Conrad

Struggling…

…with this next post. I’ve about 10-15 disparate links, all related in some fashion to social media. But you know this social media thing. It’s life! It’s like blogging about life. The prospect of trying to smoosh them all together into some coherent message is daunting beyond belief.But I’m also not good at thi snappy Linktopia kinda post either. So I’ll just wing it. (Jeff, I’m sorry…and I was just checking the metrics at softskull.com and they’re dropping this past month, clearly I’ve lost my edge…)

OK, well to write an actual post, as opposed to a meta-post:

Was just Twittering with agent Molly Friedrich who has an excellent interview up on Poets & Writers. Marvelous candor. I know if I were a better person, I’d find the four or five places at least that have already linked to the piece, but instead a wee boit o’ backstory: it’s in a series of interviews with agents all done by Jofie Ferrari-Adler, a young editor at Grove Atlantic who was at the now sadly defunct 4 Walls 8 Windows (publishers of Brian Evenson and Steve Aylett and Paul Di Filippo!) and married to the agent Jenni Ferrari-Adler. And all the interviews, with Nat Sobel [which I just re-read, damn, he’s an intersting guy], Lynn Nesbit, are online—not all the material in that magazine is. That said, I should mention that  this month’s item on the melding of literary and genre fiction is—it’s very Intro-level for readers of this blog, read it if you’re curious to see the establishment position on the topic, where the “centrists” see things being.

Anyhow, point of raising the topic of twittering with Ms. Friedrich was to say that because of the real directness in the interview, I’d pointed her to this speech by Joseph Jaffe here [I’d come to it, thanks to Ed.] In a sense there’s not much to it, escept to say that business need ot stop lying. But he breaks that imperative down nicely. (Unembeddable, sorry, I do actually now know how to embedd video on WordPress, sorry about the Bill Hicks post…)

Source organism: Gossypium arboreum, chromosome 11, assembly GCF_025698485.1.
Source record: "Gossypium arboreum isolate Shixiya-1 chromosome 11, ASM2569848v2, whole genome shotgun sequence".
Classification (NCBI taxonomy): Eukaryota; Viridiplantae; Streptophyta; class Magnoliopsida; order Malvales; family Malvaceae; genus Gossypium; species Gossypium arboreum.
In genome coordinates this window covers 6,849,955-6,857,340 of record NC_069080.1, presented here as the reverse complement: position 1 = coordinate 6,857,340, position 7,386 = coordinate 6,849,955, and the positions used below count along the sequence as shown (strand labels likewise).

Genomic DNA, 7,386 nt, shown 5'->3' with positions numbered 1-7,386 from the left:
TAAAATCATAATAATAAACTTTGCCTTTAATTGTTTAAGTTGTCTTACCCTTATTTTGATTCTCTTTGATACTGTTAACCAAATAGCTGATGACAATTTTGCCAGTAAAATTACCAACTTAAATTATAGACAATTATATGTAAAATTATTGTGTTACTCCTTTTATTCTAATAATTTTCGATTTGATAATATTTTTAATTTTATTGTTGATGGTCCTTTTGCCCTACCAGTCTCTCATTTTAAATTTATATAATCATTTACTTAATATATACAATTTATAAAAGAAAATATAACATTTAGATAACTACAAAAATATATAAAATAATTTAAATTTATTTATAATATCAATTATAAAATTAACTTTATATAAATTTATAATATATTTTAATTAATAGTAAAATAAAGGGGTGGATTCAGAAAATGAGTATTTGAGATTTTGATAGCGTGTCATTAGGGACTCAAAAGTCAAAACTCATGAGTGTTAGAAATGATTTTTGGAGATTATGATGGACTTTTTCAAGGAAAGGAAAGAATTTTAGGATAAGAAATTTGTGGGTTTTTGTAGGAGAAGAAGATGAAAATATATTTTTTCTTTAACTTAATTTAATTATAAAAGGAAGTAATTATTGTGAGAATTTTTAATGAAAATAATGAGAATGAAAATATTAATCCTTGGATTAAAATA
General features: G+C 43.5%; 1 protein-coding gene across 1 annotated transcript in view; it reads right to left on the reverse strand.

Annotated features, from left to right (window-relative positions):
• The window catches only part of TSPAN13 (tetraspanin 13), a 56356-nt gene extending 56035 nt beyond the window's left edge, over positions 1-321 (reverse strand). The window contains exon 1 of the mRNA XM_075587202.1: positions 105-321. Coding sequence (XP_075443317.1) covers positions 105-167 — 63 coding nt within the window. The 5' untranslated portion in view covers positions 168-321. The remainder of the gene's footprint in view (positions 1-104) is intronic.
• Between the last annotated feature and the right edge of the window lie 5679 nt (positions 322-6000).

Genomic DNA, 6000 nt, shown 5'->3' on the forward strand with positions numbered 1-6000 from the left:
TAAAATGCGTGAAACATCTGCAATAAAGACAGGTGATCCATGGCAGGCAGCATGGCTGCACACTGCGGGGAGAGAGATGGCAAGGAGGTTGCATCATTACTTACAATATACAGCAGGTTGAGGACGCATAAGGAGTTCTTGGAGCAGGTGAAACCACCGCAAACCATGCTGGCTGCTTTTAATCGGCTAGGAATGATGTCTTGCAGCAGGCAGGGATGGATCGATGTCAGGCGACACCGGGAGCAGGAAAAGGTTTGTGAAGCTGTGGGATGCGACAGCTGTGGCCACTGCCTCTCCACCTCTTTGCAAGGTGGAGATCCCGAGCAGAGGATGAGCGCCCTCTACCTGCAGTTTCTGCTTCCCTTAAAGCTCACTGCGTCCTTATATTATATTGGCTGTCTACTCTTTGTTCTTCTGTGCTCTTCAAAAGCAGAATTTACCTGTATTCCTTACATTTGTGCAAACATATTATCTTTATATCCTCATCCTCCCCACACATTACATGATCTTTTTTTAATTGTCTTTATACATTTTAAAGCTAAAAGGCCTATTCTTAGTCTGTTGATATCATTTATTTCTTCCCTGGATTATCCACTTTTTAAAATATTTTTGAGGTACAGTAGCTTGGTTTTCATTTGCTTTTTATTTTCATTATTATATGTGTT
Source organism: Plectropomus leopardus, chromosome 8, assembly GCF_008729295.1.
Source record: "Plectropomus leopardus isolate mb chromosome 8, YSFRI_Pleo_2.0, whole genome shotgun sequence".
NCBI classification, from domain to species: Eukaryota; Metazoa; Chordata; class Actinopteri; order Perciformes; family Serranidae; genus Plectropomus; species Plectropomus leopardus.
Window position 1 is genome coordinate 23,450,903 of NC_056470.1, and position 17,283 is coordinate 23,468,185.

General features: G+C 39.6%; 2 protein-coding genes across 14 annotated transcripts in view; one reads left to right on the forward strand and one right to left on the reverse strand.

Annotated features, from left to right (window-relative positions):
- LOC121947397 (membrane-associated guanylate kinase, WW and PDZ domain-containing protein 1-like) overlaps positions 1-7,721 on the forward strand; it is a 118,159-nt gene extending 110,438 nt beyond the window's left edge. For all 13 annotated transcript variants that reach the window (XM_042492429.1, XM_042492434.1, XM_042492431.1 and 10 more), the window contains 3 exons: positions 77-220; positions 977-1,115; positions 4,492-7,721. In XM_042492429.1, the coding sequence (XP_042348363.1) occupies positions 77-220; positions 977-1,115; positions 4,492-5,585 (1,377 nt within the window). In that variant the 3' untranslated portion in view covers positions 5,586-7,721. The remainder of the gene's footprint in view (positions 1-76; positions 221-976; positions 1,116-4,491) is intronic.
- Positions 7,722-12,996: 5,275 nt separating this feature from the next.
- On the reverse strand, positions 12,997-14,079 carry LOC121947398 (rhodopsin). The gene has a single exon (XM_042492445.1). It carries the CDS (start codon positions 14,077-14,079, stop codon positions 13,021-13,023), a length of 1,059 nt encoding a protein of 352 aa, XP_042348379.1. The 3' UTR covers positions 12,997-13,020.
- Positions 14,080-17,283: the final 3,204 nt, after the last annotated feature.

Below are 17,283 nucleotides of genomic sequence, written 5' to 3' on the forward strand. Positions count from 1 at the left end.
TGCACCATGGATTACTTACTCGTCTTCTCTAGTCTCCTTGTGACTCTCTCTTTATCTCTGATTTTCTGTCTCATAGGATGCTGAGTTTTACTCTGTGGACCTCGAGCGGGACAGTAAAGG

Russell Crowe is Bill Hicks

About five years ago, a British publisher Constable & Robinson told me about a book they were about to publish, called Love All the People. It was the first collection of the routines of the stand-up comic Bill Hicks.

I’d no idea what he was talking about. So I Google the guy (this is pre-YouTube), note that he’s admired by Richard Pryor, John Cleese, and Dennis Miller, figure it would be a damn good idea to publish, and presto, I’m Bill Hicks’s U.S. publisher, faut de mieux.

And each year that goes by, I’m more honored to be his publisher, and sad it can only be posthumous (died at age 32 of pancreatic cancer), and slightly embarrassed at my good fortune, given how clueless I was to start with.

So last week, my Google News Alert tells me Russell Crowe has commissioned a biopic screenplay, and intends to play the man, and

A. I’m rather psyched, and

B. all kindsa new YouTube mash-ups appear. Below is one—super NSFW. But really, watch it. Watch it all if you can. He’s something special.